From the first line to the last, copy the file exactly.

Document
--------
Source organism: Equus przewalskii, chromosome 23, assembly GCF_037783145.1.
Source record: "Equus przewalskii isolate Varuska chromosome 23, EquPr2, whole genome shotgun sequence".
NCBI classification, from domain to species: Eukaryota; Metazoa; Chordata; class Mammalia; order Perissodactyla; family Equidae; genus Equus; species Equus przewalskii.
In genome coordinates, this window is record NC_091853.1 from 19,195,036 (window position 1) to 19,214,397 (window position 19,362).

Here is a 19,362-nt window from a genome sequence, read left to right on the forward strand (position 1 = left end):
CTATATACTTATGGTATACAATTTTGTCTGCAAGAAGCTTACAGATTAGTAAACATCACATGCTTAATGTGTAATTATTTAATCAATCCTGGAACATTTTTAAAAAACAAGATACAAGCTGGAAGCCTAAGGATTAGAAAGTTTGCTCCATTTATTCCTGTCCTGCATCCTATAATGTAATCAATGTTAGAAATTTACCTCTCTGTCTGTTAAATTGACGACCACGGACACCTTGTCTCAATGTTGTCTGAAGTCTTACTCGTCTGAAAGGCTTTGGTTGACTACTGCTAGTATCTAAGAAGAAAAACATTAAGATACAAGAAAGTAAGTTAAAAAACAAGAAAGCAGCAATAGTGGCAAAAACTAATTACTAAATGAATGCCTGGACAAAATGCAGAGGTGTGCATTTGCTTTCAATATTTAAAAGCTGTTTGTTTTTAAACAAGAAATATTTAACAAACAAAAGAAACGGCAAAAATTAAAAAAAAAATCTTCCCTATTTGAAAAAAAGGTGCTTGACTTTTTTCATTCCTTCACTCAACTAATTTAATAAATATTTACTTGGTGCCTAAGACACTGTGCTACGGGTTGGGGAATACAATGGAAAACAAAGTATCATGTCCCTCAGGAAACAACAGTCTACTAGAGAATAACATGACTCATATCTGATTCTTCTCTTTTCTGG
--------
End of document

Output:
Source organism: Equus przewalskii, chromosome 23, assembly GCF_037783145.1.
Source record: "Equus przewalskii isolate Varuska chromosome 23, EquPr2, whole genome shotgun sequence".
NCBI classification, from domain to species: Eukaryota; Metazoa; Chordata; class Mammalia; order Perissodactyla; family Equidae; genus Equus; species Equus przewalskii.
In genome coordinates, this window is record NC_091853.1 from 19,195,036 (window position 1) to 19,214,397 (window position 19,362).

Here is a 19,362-nt window from a genome sequence, read left to right on the forward strand (position 1 = left end):
CTATATACTTATGGTATACAATTTTGTCTGCAAGAAGCTTACAGATTAGTAAACATCACATGCTTAATGTGTAATTATTTAATCAATCCTGGAACATTTTTAAAAAACAAGATACAAGCTGGAAGCCTAAGGATTAGAAAGTTTGCTCCATTTATTCCTGTCCTGCATCCTATAATGTAATCAATGTTAGAAATTTACCTCTCTGTCTGTTAAATTGACGACCACGGACACCTTGTCTCAATGTTGTCTGAAGTCTTACTCGTCTGAAAGGCTTTGGTTGACTACTGCTAGTATCTAAGAAGAAAAACATTAAGATACAAGAAAGTAAGTTAAAAAACAAGAAAGCAGCAATAGTGGCAAAAACTAATTACTAAATGAATGCCTGGACAAAATGCAGAGGTGTGCATTTGCTTTCAATATTTAAAAGCTGTTTGTTTTTAAACAAGAAATATTTAACAAACAAAAGAAACGGCAAAAATTAAAAAAAAAATCTTCCCTATTTGAAAAAAAGGTGCTTGACTTTTTTCATTCCTTCACTCAACTAATTTAATAAATATTTACTTGGTGCCTAAGACACTGTGCTACGGGTTGGGGAATACAATGGAAAACAAAGTATCATGTCCCTCAGGAAACAACAGTCTACTAGAGAATAACATGACTCATATCTGATTCTTCTCTTTTCTGG